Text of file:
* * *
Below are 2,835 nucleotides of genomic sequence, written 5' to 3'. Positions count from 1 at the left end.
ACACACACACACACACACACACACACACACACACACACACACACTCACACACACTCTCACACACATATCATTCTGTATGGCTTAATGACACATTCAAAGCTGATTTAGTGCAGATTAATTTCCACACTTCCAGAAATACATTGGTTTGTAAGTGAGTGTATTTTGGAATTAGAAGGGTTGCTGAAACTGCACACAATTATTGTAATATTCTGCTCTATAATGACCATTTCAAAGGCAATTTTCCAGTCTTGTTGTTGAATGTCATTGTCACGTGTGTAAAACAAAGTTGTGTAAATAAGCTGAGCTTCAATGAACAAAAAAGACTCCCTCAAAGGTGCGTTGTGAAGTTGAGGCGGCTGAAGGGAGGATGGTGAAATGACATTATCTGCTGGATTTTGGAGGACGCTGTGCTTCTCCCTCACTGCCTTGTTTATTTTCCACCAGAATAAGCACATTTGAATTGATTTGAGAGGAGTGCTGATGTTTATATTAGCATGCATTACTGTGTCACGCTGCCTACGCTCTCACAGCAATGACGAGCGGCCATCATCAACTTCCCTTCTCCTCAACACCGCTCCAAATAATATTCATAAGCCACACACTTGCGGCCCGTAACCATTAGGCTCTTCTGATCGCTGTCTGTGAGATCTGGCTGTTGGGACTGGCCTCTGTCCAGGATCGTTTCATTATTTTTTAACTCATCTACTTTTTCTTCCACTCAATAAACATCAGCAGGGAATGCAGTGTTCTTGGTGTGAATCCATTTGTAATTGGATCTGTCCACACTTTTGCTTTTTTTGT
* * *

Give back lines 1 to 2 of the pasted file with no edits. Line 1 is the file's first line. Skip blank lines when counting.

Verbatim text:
Below are 2,835 nucleotides of genomic sequence, written 5' to 3'. Positions count from 1 at the left end.
ACACACACACACACACACACACACACACACACACACACACACACTCACACACACTCTCACACACATATCATTCTGTATGGCTTAATGACACATTCAAAGCTGATTTAGTGCAGATTAATTTCCACACTTCCAGAAATACATTGGTTTGTAAGTGAGTGTATTTTGGAATTAGAAGGGTTGCTGAAACTGCACACAATTATTGTAATATTCTGCTCTATAATGACCATTTCAAAGGCAATTTTCCAGTCTTGTTGTTGAATGTCATTGTCACGTGTGTAAAACAAAGTTGTGTAAATAAGCTGAGCTTCAATGAACAAAAAAGACTCCCTCAAAGGTGCGTTGTGAAGTTGAGGCGGCTGAAGGGAGGATGGTGAAATGACATTATCTGCTGGATTTTGGAGGACGCTGTGCTTCTCCCTCACTGCCTTGTTTATTTTCCACCAGAATAAGCACATTTGAATTGATTTGAGAGGAGTGCTGATGTTTATATTAGCATGCATTACTGTGTCACGCTGCCTACGCTCTCACAGCAATGACGAGCGGCCATCATCAACTTCCCTTCTCCTCAACACCGCTCCAAATAATATTCATAAGCCACACACTTGCGGCCCGTAACCATTAGGCTCTTCTGATCGCTGTCTGTGAGATCTGGCTGTTGGGACTGGCCTCTGTCCAGGATCGTTTCATTATTTTTTAACTCATCTACTTTTTCTTCCACTCAATAAACATCAGCAGGGAATGCAGTGTTCTTGGTGTGAATCCATTTGTAATTGGATCTGTCCACACTTTTGCTTTTTTTGT